The Pew Charitable Trusts uses data to make a difference. For more than 70 years, we have focused on serving the public, invigorating civic life, conducting nonpartisan research, advancing effective public policies and practices, and achieving tangible results. Through rigorous inquiry and knowledge sharing, we inform and engage public-spirited citizens and organizations, linking diverse interests to pursue common cause. We are a dedicated team of researchers, communicators, advocates, subject matter experts, and professionals working on some of today’s big challenges – and we know we are more effective and creative collectively than we are individually. With Philadelphia as our home town and the majority of our staff located in Washington, D.C., our U.S. and international staff find working at Pew personally and professionally rewarding.
Wise stewardship of resources allows Pew employees to pursue work that strategically furthers our mission in significant and measurable ways. We collaborate with a diverse range of philanthropic partners, public and private organizations, and concerned citizens who share our interest in fact-based solutions and goal-driven initiatives to improve society. Pew attracts top talent, people of integrity who are service-oriented and willing to take on challenging assignments. We provide competitive pay and benefits, a healthy work-life balance, and a respectful and inclusive workplace. Pew employees are proud of their colleagues, proud of where they work, and proud of the institution’s reputation.
The Environmental Portfolio at The Pew Charitable Trusts
For more than twenty-five years, Pew has been a major force in engaging the public and policy makers about the causes, consequences, and solutions to some of the world’s most pressing environmental challenges. Our environment work spans all seven continents with more than 250 professionals working at the local, national, and international levels to reduce the scope and severity of global environmental problems, such as the erosion of large natural ecosystems that contain a great part of the world’s remaining biodiversity, and the destruction of the marine environment.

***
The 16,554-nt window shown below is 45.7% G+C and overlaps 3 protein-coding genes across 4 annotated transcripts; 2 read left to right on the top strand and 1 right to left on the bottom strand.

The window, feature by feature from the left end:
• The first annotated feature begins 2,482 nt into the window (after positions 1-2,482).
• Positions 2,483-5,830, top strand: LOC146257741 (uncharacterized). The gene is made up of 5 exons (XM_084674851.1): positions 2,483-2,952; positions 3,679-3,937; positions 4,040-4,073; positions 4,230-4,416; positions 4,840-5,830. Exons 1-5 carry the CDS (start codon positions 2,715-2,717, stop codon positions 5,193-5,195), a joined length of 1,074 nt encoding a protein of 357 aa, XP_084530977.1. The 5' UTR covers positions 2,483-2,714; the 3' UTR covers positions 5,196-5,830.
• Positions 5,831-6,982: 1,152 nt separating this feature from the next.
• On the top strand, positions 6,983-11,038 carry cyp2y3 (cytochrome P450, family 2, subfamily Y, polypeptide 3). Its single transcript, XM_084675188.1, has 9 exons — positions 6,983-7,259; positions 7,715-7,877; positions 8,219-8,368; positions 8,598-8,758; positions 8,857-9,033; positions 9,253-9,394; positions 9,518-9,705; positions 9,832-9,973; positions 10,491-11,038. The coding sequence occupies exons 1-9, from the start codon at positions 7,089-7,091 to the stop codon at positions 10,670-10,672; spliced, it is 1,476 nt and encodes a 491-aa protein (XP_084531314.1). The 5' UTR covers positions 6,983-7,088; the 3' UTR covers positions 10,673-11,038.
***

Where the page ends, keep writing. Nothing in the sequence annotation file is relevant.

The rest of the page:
Pew has worked in the United States and Canada since 1990 to protect vast stretches of wilderness and more recently expanded our land conservation efforts to Australia’s Outback and Chilean Patagonia. Safeguarding these places offers an opportunity to conserve wildlife habitat, shorelines and landscapes for current and future generations. Our work relies on the sciences of conservation, biology, and economics to advocate for practical and durable solutions to the loss of biodiversity.
In the sea, reforms to how our oceans are managed are essential to address overfishing, pollution, and loss of habitat. Pew began its oceans program in the United States, focusing on ending overfishing and protecting fragile marine habitat. Starting in 2005, Pew’s ocean conservation program expanded around the world and played a significant role in reforming marine fisheries management in the European Union and on the high seas and creating marine reserves around the world. Our work is grounded in the best available science and pursues domestic and international conservation measures that are long-term and provide permanent, durable protections for marine ecosystems.